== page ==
Since the mid-1990s jury instructions in retaliation and discrimination cases under the Kentucky Civil Rights Act have stated something to the effect the discrimination or retaliation must be found to have been a substantial and motivating factor but for which the injury would not have occurred. These instructions were derived from two cases, Meyers v. Chapman Printing, 840 S.W.2d 814 (Ky. 1992) and First Property Management v. Zarebidacki, 867 S.W.2d 185 (Ky. 1994). An example is the jury instructions in an age discrimination case I tried in 2000, Wells v. Columbia Gas, a case tried when it was still possible to recover punitive damages for violations of the KCRA.
The Kentucky Supreme Court has trimmed the jury instructions for both retaliation and discrimination claims under the KCRA in its recent decision in Asbury University v. Deborah Powell. The trimming is the removal of the "substantial and motivating factor" language, which the Court explained as a redundancy:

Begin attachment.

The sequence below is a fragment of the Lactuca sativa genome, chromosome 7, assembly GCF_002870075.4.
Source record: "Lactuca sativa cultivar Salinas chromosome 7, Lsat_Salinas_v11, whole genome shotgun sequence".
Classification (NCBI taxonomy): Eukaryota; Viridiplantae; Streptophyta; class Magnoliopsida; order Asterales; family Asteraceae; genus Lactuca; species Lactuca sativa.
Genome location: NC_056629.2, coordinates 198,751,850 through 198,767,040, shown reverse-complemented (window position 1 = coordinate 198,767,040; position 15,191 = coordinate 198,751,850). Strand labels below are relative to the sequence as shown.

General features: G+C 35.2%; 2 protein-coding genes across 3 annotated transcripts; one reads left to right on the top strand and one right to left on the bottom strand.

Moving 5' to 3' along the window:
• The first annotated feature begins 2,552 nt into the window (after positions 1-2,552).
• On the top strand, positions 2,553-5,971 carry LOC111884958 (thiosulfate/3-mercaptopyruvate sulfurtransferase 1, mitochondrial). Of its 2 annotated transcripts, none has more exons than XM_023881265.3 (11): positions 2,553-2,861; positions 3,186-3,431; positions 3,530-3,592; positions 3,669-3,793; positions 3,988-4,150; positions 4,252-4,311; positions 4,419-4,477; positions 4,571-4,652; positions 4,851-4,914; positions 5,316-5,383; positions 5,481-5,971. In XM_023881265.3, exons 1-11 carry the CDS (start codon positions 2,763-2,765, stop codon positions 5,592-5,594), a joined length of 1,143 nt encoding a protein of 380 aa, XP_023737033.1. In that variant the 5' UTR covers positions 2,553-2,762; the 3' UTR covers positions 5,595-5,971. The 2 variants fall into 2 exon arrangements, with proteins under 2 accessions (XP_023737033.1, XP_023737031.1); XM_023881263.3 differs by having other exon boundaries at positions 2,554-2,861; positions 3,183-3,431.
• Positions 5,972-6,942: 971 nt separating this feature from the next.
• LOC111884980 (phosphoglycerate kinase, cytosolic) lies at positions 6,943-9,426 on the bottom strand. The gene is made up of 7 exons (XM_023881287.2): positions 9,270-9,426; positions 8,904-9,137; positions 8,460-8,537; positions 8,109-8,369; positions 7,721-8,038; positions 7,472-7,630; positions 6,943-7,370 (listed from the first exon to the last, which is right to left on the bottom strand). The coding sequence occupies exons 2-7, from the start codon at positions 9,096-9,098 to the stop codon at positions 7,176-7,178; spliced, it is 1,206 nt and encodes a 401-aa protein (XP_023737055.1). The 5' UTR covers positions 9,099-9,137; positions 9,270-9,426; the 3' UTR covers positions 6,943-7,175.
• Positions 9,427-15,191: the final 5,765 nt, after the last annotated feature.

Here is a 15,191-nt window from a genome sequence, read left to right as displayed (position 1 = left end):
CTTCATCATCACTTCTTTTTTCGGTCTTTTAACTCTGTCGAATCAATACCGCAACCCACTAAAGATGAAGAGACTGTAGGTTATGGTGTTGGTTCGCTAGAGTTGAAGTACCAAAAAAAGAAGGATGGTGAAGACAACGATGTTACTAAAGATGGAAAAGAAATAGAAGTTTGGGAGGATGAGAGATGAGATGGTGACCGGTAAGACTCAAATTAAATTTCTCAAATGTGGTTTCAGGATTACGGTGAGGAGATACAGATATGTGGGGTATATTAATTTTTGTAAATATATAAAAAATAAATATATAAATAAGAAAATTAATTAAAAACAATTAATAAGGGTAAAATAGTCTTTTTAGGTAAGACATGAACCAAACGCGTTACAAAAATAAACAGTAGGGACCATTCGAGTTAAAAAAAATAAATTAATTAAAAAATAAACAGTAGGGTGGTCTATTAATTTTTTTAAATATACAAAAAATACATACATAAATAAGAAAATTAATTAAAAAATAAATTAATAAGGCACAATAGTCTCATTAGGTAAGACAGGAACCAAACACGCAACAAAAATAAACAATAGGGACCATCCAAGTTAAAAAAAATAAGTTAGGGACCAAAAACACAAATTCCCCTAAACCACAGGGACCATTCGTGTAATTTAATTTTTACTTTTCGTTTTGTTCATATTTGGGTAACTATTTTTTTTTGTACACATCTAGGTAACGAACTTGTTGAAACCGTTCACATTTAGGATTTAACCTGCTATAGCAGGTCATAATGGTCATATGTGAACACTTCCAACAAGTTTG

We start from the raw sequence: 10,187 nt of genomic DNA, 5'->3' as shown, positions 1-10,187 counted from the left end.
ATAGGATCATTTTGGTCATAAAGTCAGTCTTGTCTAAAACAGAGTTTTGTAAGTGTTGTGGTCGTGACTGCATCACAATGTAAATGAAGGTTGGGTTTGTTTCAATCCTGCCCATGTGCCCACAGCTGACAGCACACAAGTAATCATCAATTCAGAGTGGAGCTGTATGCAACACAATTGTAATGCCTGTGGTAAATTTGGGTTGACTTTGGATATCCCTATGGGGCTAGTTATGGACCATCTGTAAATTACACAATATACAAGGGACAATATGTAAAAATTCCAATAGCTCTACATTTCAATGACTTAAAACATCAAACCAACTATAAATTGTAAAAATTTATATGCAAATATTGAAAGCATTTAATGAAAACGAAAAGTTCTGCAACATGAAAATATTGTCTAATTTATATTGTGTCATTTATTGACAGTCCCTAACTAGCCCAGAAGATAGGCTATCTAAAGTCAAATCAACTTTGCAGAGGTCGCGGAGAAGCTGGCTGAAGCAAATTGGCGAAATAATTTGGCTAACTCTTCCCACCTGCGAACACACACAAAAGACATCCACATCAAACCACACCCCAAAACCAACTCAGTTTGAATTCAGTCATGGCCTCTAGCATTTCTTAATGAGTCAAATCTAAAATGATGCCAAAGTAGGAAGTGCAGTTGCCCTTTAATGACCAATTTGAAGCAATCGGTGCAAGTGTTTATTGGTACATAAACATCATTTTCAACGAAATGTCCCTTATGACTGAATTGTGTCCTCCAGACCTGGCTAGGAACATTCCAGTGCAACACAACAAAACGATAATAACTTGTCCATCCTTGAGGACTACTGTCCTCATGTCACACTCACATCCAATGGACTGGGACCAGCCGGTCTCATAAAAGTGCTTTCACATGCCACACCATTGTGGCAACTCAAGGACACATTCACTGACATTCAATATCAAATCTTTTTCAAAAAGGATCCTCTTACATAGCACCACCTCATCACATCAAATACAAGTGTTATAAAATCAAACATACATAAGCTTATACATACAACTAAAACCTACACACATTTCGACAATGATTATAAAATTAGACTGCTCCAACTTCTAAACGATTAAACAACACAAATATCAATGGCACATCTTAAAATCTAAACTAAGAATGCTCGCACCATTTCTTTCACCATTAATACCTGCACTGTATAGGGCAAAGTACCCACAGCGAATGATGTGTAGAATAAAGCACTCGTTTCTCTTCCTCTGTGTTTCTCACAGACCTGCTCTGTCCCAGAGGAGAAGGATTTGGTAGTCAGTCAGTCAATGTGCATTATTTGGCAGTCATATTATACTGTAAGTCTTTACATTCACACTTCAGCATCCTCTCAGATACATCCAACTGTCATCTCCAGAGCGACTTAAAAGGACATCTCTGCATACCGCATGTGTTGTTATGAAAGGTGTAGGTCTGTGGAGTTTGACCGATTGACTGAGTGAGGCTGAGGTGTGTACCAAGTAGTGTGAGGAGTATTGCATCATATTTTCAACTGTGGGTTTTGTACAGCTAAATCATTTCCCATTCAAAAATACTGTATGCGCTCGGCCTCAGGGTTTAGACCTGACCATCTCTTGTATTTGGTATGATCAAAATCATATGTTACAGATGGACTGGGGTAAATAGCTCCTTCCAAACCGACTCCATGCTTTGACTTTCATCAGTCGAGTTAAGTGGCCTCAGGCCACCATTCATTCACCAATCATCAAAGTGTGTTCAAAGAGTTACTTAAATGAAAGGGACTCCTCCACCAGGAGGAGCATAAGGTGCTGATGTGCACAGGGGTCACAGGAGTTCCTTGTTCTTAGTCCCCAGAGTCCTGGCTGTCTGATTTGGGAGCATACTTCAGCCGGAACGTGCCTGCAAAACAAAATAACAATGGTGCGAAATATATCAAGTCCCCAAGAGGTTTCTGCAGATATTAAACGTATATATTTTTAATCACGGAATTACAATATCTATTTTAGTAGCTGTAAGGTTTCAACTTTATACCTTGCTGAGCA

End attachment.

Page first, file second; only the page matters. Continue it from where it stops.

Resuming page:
If the ultimate question is answered by a "but for" analysis, which the plaintiff must prove to prevail, that is, that the adverse employment action would not have occurred but for her protected conduct, is it really necessary that a plaintiff also have to prove that her conduct was a "substantial and motivating factor"?
The simple answer is that if the adverse action would not have occurred but for her protected conduct, she has more than shown that such was a substantial and motivating factor for the adverse action. To that extent, this language is surplusage. In finding or not finding "but for" causation, the jury has necessarily found or not found that the plaintiff's conduct was a substantial factor in the adverse employment action.
Consequently, while we reiterate our prior decisions in saying that the appropriate causation standard in retaliation cases is "but for" causation, we hold that the "substantial and motivating factor" is surplusage and should not be included in the jury instruction.
So a model instruction and interrogatory for a retaliation claim under the KCRA would be as follows:
Instruction: Under the law of Kentucky, it is unlawful for an employer to fire an in retaliation for the employee's opposition to a discriminatory employment practice. It is not necessary for the retaliatory motive for to be the sole or only reason for the firing; it is sufficient if retaliation is a factor for the termination.
Interrogatory: Do you believe from the evidence that plaintiff would not have been retaliated against and fired but for her protected activity?
Powell was the subject of a prior post: Retaliation Claims Under the Kentucky Civil Rights Act.